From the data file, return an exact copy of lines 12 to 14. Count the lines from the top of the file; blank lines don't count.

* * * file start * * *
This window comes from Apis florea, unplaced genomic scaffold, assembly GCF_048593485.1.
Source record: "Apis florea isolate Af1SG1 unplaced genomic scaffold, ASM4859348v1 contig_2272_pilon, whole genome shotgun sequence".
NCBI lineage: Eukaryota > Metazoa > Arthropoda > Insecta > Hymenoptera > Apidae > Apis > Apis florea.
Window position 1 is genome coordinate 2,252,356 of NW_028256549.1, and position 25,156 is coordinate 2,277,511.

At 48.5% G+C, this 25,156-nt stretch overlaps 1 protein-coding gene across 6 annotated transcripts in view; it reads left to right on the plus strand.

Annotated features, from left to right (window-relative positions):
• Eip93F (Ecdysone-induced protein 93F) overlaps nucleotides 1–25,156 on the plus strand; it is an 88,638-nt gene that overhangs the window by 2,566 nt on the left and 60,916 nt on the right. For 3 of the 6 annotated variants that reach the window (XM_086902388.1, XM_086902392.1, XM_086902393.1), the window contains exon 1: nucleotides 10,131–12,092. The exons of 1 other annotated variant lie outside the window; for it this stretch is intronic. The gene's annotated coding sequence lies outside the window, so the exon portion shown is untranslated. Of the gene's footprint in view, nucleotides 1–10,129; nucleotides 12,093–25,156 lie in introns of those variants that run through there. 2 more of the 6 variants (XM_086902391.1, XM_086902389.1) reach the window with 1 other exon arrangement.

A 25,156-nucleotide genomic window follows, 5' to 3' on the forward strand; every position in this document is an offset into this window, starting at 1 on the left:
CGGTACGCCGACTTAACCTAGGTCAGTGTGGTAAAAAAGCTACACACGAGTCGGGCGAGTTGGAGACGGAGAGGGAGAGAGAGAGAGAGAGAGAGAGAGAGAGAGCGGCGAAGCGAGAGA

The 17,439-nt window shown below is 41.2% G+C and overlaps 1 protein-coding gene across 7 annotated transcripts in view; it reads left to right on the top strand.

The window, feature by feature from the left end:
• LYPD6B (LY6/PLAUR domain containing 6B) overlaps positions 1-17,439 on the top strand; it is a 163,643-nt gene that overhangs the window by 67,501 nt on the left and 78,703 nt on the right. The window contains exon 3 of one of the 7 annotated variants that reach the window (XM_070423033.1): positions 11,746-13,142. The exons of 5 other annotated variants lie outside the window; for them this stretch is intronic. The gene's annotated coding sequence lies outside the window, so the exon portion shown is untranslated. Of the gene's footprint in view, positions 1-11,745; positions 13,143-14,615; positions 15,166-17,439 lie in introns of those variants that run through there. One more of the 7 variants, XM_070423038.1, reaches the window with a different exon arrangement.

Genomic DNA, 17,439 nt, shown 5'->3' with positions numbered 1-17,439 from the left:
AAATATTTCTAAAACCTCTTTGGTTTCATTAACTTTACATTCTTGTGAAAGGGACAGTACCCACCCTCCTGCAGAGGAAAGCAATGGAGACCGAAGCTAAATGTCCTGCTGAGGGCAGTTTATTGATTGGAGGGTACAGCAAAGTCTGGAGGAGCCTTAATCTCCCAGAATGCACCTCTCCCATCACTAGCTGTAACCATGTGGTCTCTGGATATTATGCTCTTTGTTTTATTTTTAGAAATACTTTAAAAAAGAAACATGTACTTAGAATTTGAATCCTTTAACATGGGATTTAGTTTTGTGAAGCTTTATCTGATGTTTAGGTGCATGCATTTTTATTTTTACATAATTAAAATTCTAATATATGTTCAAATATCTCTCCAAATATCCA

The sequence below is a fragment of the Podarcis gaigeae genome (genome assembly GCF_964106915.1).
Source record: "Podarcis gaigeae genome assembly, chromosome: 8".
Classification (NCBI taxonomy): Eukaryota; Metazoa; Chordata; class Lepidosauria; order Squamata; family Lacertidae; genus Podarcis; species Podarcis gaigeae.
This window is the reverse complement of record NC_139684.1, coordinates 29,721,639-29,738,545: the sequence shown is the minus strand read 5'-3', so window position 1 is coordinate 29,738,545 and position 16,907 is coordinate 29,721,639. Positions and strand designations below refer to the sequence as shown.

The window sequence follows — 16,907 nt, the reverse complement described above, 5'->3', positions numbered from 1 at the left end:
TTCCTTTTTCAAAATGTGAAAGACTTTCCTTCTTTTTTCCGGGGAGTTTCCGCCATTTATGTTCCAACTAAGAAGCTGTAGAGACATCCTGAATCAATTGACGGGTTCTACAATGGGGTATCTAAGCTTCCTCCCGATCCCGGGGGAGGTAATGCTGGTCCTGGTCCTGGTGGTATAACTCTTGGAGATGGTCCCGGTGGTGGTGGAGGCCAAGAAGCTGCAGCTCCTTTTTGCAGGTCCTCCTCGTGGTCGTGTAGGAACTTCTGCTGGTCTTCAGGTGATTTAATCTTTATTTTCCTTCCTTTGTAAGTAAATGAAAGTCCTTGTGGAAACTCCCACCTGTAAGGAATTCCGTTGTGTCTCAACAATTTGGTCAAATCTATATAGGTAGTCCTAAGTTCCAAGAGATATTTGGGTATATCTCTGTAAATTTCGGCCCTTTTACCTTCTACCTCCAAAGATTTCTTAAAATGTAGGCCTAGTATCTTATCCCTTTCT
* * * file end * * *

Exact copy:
• LYPD6B (LY6/PLAUR domain containing 6B) overlaps positions 1-17,439 on the top strand; it is a 163,643-nt gene that overhangs the window by 67,501 nt on the left and 78,703 nt on the right. The window contains exon 3 of one of the 7 annotated variants that reach the window (XM_070423033.1): positions 11,746-13,142. The exons of 5 other annotated variants lie outside the window; for them this stretch is intronic. The gene's annotated coding sequence lies outside the window, so the exon portion shown is untranslated. Of the gene's footprint in view, positions 1-11,745; positions 13,143-14,615; positions 15,166-17,439 lie in introns of those variants that run through there. One more of the 7 variants, XM_070423038.1, reaches the window with a different exon arrangement.

Genomic DNA, 17,439 nt, shown 5'->3' with positions numbered 1-17,439 from the left:
AAATATTTCTAAAACCTCTTTGGTTTCATTAACTTTACATTCTTGTGAAAGGGACAGTACCCACCCTCCTGCAGAGGAAAGCAATGGAGACCGAAGCTAAATGTCCTGCTGAGGGCAGTTTATTGATTGGAGGGTACAGCAAAGTCTGGAGGAGCCTTAATCTCCCAGAATGCACCTCTCCCATCACTAGCTGTAACCATGTGGTCTCTGGATATTATGCTCTTTGTTTTATTTTTAGAAATACTTTAAAAAAGAAACATGTACTTAGAATTTGAATCCTTTAACATGGGATTTAGTTTTGTGAAGCTTTATCTGATGTTTAGGTGCATGCATTTTTATTTTTACATAATTAAAATTCTAATATATGTTCAAATATCTCTCCAAATATCCA